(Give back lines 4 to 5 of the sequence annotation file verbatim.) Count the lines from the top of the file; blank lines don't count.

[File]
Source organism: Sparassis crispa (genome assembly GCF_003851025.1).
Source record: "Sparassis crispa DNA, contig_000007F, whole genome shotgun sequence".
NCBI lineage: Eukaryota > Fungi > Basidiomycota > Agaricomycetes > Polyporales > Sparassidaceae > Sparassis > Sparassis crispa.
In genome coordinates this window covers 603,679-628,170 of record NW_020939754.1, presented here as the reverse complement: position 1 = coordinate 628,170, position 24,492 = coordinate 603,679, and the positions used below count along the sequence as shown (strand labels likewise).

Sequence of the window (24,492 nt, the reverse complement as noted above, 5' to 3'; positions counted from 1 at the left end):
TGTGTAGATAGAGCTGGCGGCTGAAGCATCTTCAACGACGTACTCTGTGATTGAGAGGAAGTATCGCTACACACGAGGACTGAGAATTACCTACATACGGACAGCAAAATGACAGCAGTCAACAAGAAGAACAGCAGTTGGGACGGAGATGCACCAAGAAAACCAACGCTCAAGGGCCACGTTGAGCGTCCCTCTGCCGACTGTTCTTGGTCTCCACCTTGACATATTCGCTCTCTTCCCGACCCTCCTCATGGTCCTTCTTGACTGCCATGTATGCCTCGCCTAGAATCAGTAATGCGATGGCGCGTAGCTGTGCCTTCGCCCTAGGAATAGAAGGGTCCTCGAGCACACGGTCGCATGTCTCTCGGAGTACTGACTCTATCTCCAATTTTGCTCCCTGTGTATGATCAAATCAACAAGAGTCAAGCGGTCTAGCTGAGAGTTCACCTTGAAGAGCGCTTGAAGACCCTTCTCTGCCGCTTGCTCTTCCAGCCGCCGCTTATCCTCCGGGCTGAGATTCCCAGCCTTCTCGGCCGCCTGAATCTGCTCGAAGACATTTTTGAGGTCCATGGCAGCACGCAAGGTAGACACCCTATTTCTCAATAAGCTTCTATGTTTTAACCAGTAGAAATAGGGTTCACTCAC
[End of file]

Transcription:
In genome coordinates this window covers 603,679-628,170 of record NW_020939754.1, presented here as the reverse complement: position 1 = coordinate 628,170, position 24,492 = coordinate 603,679, and the positions used below count along the sequence as shown (strand labels likewise).

Sequence of the window (24,492 nt, the reverse complement as noted above, 5' to 3'; positions counted from 1 at the left end):